Diversion Control Division, US Department of Justice, Drug Enforcement Administration

Controlled Substances Security Manual

Security Requirements for Non-Practitioner

Non-practitioners include manufacturers, packagers, labelers, distributors, importers, exporters, narcotic treatment programs, and compounders for narcotic treatment programs.

Minimum Standards: Handlers of CI&II Controlled Substances

Small quantities of CI&II raw materials, bulk materials awaiting further processing, and finishing products must be stored in an Underwriters Lab (UL) listed burglary-resistant safe with a Group 1-R lock, or a General Services Administration (GSA) Class V rated security container, or the equivalent, which affords the following security protection:

  1. 30 man minutes against surreptitious entry,
  2. 10 man minutes against forced entry,
  3. 20 man hours against lock manipulation,
  4. 20 man hours against radiological attack.

This safe or security container must be bolted, strapped, or otherwise securely fastened to the floor or wall in such a way that it cannot be readily removed if it weighs less than 750 pounds. Depending upon the quantities and types of controlled substances stored, this safe or security container must be equipped with an alarm system which upon attempted unauthorized entry transmits a signal directly to a central protection company, a local or state police agency which has a legal obligation to respond, a 24-hour proprietary central station operated by the registrant, or such other protection as DEA may approve.

Large quantities of such controlled substances which do not permit storage in a safe or security container may be stored in a vault meeting the following specifications or equivalent, if constructed after September 1, 1971:

  1. The walls, floor and ceiling are constructed of at least eight inches of reinforced concrete or other substantial masonry reinforced vertically and horizontally with #4 (half inch) steel rods tied six inches on center, or UL listed modular vault panels.
  2. The door and frame unit are UL listed burglary-resistant, GSA Class V rated or equivalent, i.e., multiple position Group 1-R combination lock, relocking device, special metal alloy that resists carbide drilling, and in general affords the overall security protection set forth above for safes and security containers.
  3. If operations require the vault/container to remain open to frequent access, the door is required to be equipped with a day gate which is self-closing and self-locking. If the operation requires only that the vault be opened infrequently, such as to remove raw material in the morning and return it at night, and is always relocked immediately after use, a day gate is not required.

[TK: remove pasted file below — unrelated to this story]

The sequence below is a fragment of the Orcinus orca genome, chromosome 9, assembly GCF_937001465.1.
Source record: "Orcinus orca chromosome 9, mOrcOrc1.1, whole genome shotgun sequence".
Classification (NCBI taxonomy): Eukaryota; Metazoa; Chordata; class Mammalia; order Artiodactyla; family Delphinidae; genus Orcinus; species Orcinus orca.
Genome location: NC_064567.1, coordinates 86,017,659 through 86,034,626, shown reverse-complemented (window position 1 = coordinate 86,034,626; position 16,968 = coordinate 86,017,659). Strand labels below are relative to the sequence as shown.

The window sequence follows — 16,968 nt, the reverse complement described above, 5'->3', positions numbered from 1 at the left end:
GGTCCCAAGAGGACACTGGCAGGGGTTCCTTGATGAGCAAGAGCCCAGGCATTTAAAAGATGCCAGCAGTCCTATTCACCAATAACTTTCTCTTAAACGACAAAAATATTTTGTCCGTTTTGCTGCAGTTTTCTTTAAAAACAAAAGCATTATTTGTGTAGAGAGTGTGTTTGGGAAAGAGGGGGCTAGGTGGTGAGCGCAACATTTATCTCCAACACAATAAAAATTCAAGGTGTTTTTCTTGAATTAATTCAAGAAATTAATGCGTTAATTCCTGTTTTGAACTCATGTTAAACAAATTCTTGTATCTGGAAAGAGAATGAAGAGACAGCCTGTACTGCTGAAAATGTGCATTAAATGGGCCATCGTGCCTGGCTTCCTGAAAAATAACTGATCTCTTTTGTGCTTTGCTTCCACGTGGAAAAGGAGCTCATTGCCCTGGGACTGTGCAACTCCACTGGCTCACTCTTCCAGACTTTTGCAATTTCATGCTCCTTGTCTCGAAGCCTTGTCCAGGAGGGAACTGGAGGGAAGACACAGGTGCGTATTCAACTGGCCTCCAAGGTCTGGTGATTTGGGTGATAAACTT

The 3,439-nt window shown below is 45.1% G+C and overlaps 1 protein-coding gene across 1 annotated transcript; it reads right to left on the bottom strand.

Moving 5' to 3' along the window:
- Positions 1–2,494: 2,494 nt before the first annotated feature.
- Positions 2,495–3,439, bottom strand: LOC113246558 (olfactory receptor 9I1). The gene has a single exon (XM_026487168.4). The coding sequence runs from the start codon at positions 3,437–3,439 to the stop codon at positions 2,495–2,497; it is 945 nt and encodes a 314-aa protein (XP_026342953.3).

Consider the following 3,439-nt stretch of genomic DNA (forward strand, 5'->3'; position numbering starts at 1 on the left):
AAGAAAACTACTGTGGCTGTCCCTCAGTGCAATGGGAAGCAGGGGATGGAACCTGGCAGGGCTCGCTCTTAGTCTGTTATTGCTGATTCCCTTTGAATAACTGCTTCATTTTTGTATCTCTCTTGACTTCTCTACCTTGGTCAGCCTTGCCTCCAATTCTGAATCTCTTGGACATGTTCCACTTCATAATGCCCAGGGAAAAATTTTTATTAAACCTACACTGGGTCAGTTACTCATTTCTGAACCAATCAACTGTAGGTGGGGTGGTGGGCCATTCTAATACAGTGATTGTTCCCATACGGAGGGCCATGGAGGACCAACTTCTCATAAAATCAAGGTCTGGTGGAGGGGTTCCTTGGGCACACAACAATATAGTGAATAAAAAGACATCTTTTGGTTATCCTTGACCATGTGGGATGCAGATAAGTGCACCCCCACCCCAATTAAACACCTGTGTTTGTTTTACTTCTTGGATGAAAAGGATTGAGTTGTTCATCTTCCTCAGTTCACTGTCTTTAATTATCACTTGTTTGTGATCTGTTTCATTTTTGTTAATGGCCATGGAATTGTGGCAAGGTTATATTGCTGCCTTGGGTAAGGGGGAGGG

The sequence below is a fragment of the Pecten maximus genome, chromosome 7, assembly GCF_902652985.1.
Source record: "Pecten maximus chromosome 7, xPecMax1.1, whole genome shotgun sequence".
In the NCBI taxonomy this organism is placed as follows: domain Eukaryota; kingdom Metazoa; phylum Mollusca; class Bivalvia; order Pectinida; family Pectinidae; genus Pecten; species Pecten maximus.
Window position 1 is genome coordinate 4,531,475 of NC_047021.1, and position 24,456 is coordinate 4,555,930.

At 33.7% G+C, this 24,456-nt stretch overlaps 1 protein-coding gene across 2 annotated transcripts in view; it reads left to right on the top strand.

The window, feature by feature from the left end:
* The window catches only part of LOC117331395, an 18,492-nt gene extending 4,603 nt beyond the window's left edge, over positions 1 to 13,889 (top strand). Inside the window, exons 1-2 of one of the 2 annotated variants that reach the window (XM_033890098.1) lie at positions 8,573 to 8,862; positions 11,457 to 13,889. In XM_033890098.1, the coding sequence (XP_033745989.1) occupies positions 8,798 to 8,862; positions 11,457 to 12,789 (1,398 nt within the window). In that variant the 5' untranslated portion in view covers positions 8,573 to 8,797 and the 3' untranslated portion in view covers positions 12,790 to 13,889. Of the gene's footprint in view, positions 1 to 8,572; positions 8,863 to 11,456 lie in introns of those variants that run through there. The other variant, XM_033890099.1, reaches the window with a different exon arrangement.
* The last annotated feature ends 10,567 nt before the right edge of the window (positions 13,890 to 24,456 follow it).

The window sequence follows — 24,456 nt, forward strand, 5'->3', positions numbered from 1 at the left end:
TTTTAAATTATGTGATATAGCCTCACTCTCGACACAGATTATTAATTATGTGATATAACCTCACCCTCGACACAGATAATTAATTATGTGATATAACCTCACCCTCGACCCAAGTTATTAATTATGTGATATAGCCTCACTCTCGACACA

4. The walls or perimeter are equipped with an alarm system which upon attempted unauthorized entry must transmit an alarm directly to a central protection company, local or state police agency which has a legal obligation to respond, a 24-hour proprietary central station operated by the registrant, or such other protection as DEA may approve. If necessary due to local condition or other problems, holdup buttons may be required to be placed at strategic points of entry or exit from the perimeter.
  5. The door is equipped with a contact switch(es) and there is complete electrical lacing of the walls, floors and ceiling, sensitive ultrasonic or infrared sensors within, a sensitive sound accumulator system, or other such devices or equipment designed to detect unauthorized entry as may be approved by the Drug Enforcement Administration (DEA).

Vaults constructed before or under construction on September 1, 1971 and approved by the Bureau of Narcotics and Dangerous Drugs or its predecessor agencies may be of substantial construction with a steel door, combination or key lock, and alarm system.

Note: DEA evaluates a registrant security system on an element-by-element and on and overall basis, measuring the system against the potential theft or diversion problem the registrant might encounter at the registered location. Thus, DEA may approve a security system although some of the specific standards are not met, e.g., a registrant who provides 24-hour guard surveillance may not need the full alarm protection as set forth in the regulations. A registrant who handles large quantities of in-process liquids running through a pipe system may not need to vaults this form of controlled substances because of the difficulties in containing or diverting the liquids and their possible non-restrictability. The minimum standards and general security requirements set forth above and below are used by DEA as a basis for making decisions on the specific security needs of each registrant.